“This is quite grown up, isn’t it?” commented Ness on Friday, as we stood in the bleak corridor of Self Storage while the two Nice Young Men walked to and fro from the van to the storage unit, carting Granny’s Dresser, Granny’s fold-up camper mattress, and the bed frame that we’d proudly taken apart ourselves that morning.
It would probably have felt more grown up if Ness was moving her things into a large house in the country, rather than into an interim storage solution. That aside, I could see where she was coming from. After all, we’d dismantled the bed into manageable chunks, got the huge mattress down two flights of stairs all by ourselves, scrubbed out several plastic crates, then sped round the Ring Road in pursuit of the van containing Ness’s furniture and boxed-up clutter. It did feel pretty grown up.
I am starting to resign myself to the fact that I’ll probably never really be authentically grown up in the way that I’d anticipated being by now. Nonetheless, I seem to be perfecting the art of faking it. I do this through grown up activities like phoning the City Council to talk about Council Tax as if I know what I’m talking about, or by going to work, or cleaning my kitchen, or driving. A late-starter on the driving front, every time I get behind the wheel – especially if I’m going to Do-A-Food-Shop which involves a family-sized trolley and a Clubcard – I feel a bit like I’ve made it.
Some things, like these, make me feel grown up. Others just make me feel old.
Like when I look out of the window and see sunshine, and the first thought that pops into my head is that it’s a Good Drying Day. With scarily genuine excitement, I hurry down to the washing machine to get clothes cleaned and on the line before I go out.
Like when I’m at work chatting to a ‘young person’ who was born in 1993, trying desperately to compute the fact that enough years have passed – since a time which feels like yesterday – for a child to be born, toddle, walk, talk, complete primary education and have muddled their way through most of their adolescence.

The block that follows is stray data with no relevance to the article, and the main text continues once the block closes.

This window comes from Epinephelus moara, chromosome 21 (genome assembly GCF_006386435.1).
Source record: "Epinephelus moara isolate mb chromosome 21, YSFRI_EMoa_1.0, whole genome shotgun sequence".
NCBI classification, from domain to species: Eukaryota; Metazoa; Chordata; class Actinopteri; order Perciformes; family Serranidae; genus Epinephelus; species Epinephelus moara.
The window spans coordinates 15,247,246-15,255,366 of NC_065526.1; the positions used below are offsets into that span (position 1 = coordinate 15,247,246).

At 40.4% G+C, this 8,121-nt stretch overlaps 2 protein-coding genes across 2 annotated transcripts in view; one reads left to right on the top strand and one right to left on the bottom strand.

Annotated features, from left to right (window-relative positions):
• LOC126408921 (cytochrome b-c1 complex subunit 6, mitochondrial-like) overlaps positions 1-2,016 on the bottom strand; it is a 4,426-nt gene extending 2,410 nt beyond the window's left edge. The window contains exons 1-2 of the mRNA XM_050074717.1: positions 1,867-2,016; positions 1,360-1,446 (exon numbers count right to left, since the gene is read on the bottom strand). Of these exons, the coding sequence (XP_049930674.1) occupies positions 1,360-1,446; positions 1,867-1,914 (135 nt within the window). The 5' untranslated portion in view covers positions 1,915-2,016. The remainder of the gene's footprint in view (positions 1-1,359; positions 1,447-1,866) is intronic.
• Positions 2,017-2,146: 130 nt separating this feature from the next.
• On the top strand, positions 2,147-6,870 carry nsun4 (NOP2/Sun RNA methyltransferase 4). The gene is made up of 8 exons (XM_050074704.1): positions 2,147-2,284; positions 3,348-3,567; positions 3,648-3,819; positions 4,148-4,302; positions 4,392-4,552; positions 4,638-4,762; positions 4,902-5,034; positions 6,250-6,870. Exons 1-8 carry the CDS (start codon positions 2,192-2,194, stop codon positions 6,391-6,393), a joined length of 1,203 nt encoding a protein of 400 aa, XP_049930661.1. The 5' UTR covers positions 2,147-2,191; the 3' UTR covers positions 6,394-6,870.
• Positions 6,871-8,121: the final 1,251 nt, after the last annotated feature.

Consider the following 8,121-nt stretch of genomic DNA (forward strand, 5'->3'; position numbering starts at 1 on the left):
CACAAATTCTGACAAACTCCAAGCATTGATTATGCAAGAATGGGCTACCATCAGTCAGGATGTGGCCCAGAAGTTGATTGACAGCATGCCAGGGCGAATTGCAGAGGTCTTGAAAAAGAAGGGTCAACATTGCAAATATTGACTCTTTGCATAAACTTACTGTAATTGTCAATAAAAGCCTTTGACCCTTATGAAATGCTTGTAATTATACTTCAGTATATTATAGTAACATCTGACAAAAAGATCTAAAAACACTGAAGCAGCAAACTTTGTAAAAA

Like when I realise that it’s more than 10 years since I lived in Madrid; more than 15 since GCSEs; and more than 20 since the Berlin Wall came down or I danced around my friend’s living room to Kylie’s Locomotion. [This is not as bad as Kitty, mind you, who thought that it couldn’t be more than 6 or so years since Pat Cash won Wimbledon. 1987, Kitty! 1987!]
And then there’s the ultimate in grownupness: doing parental activities. Sometimes – horror of horrors – even being mistaken for a parent myself, when it surely seems obvious that I’m clearly not old enough for such a terrifying and exhausting responsibility. With no script but a bit of improvisation, I recently took my godson Aidan to his friend’s 5th party, bending down to give him a little pep talk before adding my mobile number to the parents’ emergency contact list. I accompanied 6 year old Alice to gym, camouflaging myself among the parents discussing PTA meetings, child friendly restaurants and local parks, and finding myself overcome by a rush of conviction that Alice was quite objectively better than the rest of the leotarded infants prancing around the hall. And I faced a battle of wills stand-off with my friends’ 2 year old, observed by a playground-full of parents (who, I reason hopefully, are faking their grownupness as much as I am). “Nathanael, I’m going to count to three [no signs of surrender], one…two…three…” I’m desperately hoping that he at least will fall for my charade of being an adult who knows what she’s doing.